Hudson said her team’s study found residents were motivated to seek public health information and stop the spread of the virus by taking certain precautions but stopped short of embracing the vaccine.
“It's very different when you're doing behaviors that don't require any sort of intervention in your body and very different when you're taking a vaccine,” she said.
The study urged state officials to focus on providing more fact-based outreach via trusted community sources instead of general marketing efforts pushing vaccine availability—particularly amid a new warning from the Food and Drug Administration about an extremely rare side effect called Guillain-Barré Syndrome that could be linked to the Johnson & Johnson vaccine.
“New York has done a really nice job with getting both primary care doctors and nurses and others who talked about their family experiences and why they did it themselves,” Hudson said. “Being able to tell those stories and being more transparent about that, that, that was really what people were looking for, as opposed to you should just go and do this because we're telling you to.”
The pandemic’s fatality rate in the U.S. far outweighs the rate of vaccine adverse events.
One study participant said they weren’t comfortable with the vaccine at all, partly due to how officials rolled it out. “They’re talking about lower-income communities getting the vaccines, the first minorities and Black and Latino communities. They want us to get it first, and I’m like no. That just doesn’t seem right,” they said.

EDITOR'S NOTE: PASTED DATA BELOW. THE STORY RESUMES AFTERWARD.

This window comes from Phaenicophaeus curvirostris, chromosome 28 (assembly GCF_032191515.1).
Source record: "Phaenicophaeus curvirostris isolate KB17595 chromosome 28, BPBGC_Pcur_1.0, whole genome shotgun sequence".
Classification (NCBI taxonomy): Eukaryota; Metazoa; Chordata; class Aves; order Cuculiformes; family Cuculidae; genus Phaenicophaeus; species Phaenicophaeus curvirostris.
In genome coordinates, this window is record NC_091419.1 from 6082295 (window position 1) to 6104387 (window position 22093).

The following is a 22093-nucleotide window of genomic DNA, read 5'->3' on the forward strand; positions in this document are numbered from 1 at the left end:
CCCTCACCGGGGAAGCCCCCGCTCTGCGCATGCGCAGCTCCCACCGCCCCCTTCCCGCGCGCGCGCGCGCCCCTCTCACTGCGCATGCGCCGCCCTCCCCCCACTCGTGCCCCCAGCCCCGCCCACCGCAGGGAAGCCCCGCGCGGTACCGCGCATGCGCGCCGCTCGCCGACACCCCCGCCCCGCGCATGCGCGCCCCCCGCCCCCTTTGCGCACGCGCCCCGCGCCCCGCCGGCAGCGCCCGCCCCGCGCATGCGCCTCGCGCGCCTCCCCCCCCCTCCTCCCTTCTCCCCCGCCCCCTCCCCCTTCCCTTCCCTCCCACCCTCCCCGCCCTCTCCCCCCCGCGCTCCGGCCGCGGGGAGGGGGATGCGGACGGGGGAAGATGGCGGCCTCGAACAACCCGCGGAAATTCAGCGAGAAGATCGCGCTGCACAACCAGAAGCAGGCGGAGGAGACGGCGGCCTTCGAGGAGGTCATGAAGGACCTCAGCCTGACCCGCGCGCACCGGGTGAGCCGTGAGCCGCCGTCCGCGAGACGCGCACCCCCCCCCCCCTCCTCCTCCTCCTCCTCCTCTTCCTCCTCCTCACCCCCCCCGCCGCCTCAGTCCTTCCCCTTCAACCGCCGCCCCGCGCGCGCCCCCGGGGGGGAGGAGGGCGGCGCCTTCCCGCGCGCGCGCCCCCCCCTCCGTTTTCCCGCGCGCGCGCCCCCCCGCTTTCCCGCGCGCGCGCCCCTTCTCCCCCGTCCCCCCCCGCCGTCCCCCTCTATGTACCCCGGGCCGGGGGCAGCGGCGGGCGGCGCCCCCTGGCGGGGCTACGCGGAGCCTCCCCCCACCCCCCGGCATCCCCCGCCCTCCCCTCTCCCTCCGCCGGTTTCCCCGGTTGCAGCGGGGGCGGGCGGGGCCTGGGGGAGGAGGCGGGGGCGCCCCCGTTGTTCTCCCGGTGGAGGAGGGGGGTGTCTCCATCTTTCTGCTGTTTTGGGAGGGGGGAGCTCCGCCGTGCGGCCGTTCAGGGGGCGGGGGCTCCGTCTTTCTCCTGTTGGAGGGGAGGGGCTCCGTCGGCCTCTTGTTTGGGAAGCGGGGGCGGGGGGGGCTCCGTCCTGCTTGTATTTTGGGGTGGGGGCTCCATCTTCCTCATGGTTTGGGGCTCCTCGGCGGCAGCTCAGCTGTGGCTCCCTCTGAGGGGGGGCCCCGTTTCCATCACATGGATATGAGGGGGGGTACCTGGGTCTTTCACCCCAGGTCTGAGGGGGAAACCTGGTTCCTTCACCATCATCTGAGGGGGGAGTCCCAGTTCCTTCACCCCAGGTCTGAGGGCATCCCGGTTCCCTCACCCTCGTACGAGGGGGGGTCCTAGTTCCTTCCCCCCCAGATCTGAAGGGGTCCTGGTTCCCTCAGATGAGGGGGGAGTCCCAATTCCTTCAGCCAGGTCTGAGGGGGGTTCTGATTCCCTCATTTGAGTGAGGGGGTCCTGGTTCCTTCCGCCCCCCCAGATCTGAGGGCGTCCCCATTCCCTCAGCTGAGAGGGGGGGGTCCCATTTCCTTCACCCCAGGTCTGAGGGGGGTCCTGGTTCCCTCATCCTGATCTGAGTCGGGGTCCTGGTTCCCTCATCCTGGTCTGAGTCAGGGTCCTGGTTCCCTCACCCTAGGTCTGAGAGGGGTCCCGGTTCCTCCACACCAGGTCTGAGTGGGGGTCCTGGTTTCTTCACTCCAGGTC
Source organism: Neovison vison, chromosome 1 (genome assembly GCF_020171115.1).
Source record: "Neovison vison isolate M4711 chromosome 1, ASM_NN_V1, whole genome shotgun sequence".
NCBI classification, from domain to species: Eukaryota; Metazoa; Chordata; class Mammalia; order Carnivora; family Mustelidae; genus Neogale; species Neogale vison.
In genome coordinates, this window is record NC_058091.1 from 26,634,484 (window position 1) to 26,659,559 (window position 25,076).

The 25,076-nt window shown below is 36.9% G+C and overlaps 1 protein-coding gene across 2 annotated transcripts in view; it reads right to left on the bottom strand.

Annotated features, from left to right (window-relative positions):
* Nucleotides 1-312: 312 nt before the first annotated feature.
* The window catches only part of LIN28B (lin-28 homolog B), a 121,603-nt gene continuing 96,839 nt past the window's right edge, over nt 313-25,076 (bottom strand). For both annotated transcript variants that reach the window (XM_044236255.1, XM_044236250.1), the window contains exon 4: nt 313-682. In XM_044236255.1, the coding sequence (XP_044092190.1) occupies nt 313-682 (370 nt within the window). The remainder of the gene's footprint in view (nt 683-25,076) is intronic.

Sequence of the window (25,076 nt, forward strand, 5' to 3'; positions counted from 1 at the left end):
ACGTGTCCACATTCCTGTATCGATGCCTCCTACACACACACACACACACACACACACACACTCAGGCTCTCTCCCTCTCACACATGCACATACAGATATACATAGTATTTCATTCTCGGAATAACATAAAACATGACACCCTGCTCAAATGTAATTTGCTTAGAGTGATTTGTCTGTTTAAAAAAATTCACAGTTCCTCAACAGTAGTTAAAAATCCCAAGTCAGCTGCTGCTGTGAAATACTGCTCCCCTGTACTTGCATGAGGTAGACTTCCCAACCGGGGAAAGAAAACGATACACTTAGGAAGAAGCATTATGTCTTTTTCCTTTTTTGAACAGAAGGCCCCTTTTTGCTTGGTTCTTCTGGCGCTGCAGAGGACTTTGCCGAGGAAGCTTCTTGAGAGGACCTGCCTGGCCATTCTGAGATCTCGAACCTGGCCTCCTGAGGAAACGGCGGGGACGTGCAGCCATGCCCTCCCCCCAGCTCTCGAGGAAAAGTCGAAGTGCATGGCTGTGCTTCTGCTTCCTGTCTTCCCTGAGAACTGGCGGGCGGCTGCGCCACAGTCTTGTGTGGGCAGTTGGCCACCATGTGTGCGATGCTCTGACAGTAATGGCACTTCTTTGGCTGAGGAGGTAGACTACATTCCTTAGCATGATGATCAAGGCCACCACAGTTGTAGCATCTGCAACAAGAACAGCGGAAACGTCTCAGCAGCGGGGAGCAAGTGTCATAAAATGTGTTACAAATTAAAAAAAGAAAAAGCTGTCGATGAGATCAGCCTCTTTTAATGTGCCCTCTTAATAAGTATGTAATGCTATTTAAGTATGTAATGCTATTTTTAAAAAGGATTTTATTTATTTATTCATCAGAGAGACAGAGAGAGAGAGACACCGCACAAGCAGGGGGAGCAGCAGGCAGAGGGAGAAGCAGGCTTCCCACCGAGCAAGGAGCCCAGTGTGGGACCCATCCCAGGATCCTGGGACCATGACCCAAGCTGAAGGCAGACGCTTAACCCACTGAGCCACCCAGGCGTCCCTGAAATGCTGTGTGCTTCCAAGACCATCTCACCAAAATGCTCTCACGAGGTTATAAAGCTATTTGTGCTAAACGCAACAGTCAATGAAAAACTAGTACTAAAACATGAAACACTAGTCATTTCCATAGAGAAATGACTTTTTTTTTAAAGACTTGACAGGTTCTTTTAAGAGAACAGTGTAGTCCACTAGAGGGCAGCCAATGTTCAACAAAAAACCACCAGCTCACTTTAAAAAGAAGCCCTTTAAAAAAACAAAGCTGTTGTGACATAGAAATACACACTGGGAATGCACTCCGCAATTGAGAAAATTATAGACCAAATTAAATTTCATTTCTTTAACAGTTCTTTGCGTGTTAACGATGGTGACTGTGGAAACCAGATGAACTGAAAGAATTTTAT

Another respondent in the study who had loved ones die from the virus expressed concerns over side effects.
“I have people close to me die, someone very dear, but at the same time, we’re all different [as] far as it’s going to affect us all differently. So with these adverse outcomes, it may … we may react to it differently. So I’m really concerned about that,” the person said in the study.
After more than 330 million doses being delivered to at least 185 million Americans, the vaccines have proven themselves to be overwhelmingly safe. The pandemic’s fatality rate in the U.S. (1,838 deaths per million people) far outweighs the rate of vaccine adverse events, such as severe allergic reactions (2 to 5 people per million vaccine recipients), atypical blood clots (2.9 people per million) or the Guillain-Barré Syndrome (7.8 people per million).
The latter two adverse events are tied only to the Johnson & Johnson vaccine. But the same pattern applies to rare cases of temporary and treatable heart inflammation seen among people younger than 30 who’ve taken Pfizer and Moderna vaccines. COVID-19 itself has caused way more serious disease in this age group (152,000 total hospitalizations since last August) than the vaccine-related cases of this heart issue (633 confirmed since April).
“The remaining unknowns about new vaccines need to be acknowledged and described for these communities to make informed decisions,” co-author Manuel Jimenez, an assistant professor of pediatrics, family medicine and community health at Rutgers Robert Wood Johnson Medical School, said in a statement.